Vista RC1 has few new bells, whistles

As Microsoft's five-year-long development effort slouches toward completion, details began to emerge last week that showed the company is (finally) gearing up to release Windows Vista after the new year, as promised. Pricing information popped up on a Canadian Web site, and told visitors that the new OS would be going out on Jan. 30, only to replace that date with a squishier "Early 2007." Finally, by the time you read this, Microsoft has promised to release the penultimate test version of its Vista operating system, dubbed "Release Candidate 1" to an army of testers around the world.

Are anticipatory chills running down your spine? They shouldn't be.

Because a Release Candidate must be stable enough to allow corporate buyers to evaluate the product for deployment, Microsoft will have done quite a bit of work to RC1 over Vista's previous beta incarnations; so get set for a number of improvements. On the other hand, because of this concentration on stability, don't look for any noteworthy new features.

Here's what Vista RC1 will likely have to offer:

Installation: A late beta release dubbed "Pre RC1" received kudos from more than one online reviewer for the improvements in this area, and rumors out of Microsoft say RC1 is the first version of Vista (or any Windows version) that has seamlessly installed on a variety of new notebooks and desktops -- no muss, no fuss, and with full detection of PC Card and USB peripherals.

Graphical interface: Aero has reportedly given Microsoft quite a few Advil moments, and even Beta 2 users were reporting intermittent difficulties. Look for this to be smoothed out in anything that receives RC status. That doesn't mean, however, that you should try to run it on your anemic graphics subsystem from 2003. Microsoft recommends at least 32-bit-per-pixel graphics capability. To you and me that means that for really smooth Aero-nautics, you should have a DirectX 9-capable 3-D accelerator card with 128MB of dedicated video RAM. If your test box lacks this video muscle, RC1 will support a non-Aero interface for weaker or older PCs.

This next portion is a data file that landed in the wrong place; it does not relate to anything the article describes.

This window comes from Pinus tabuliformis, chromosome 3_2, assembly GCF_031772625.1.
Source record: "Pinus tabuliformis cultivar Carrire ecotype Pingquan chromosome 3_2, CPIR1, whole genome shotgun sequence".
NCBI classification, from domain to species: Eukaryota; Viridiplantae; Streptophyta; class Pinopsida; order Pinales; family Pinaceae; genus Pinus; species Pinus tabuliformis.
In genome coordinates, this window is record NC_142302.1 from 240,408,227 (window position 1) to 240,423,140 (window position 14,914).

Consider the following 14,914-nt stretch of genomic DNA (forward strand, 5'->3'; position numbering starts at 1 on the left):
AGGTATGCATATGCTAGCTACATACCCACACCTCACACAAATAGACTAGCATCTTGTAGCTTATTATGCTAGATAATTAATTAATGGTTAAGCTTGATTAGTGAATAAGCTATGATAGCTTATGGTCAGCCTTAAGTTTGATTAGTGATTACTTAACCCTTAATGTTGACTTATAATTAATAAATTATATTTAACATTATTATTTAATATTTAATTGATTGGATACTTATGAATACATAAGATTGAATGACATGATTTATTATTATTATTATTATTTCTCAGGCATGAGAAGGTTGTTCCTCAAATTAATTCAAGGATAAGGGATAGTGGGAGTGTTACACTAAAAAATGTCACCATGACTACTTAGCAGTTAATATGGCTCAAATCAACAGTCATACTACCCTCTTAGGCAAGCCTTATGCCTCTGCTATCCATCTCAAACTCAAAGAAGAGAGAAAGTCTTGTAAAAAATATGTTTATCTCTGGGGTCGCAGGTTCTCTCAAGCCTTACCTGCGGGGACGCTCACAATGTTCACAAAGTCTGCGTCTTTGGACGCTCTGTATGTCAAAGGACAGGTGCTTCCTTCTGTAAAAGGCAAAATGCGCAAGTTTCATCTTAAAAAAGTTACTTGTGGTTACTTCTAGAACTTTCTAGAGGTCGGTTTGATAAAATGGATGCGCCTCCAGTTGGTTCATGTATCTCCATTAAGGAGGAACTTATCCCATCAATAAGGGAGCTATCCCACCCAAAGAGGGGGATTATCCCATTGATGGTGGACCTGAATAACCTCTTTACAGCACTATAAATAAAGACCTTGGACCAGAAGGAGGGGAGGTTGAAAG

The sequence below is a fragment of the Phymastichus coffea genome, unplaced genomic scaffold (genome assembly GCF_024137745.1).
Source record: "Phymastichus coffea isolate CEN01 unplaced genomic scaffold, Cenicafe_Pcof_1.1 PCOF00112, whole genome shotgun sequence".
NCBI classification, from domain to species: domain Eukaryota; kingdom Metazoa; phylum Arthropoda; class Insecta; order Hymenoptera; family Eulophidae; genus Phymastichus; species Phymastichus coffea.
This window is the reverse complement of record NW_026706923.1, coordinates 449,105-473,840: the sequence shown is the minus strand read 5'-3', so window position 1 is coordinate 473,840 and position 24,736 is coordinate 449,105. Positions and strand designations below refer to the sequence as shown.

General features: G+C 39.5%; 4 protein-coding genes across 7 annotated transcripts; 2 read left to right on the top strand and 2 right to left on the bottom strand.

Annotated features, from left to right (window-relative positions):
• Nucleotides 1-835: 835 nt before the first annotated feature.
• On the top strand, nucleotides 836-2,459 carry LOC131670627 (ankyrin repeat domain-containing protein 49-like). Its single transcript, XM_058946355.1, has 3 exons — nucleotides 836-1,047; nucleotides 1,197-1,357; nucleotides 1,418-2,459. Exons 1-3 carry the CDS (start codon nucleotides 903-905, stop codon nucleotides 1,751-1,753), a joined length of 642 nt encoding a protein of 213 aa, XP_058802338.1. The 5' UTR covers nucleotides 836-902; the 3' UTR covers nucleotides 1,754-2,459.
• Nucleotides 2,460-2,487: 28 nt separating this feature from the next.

Audio: Microsoft has been having trouble with audio in even its most recent Vista Beta release. Toolsmixer controls are intermittently absent, and audio playback is often interrupted or missing. This should be solved in an RC1 release.

If you're a systems or network administrator, RC1 won't be much different from Beta 2. The new release will ship with Internet Explorer RC1 installed, but even that has few differences from IE7 Beta 2. There will be a new, easier-to-use integrated backup tool, but it's of little interest to corporate users who'll most likely be using a centralized third-party app or Windows Shadow Copy.

The pricing and availability info -- coupled with the OS's slow march toward "gold," aka a finished version of Windows Vista ready for manufacturing -- shows that Microsoft is serious about meeting its ship date. However, the key criterion for Vista RC1 will be stability. If it installs smoothly, runs smoothly, and gives us the full Vista experience that Microsoft's been promising, consider it a success. If not, it's back to the drawing board.

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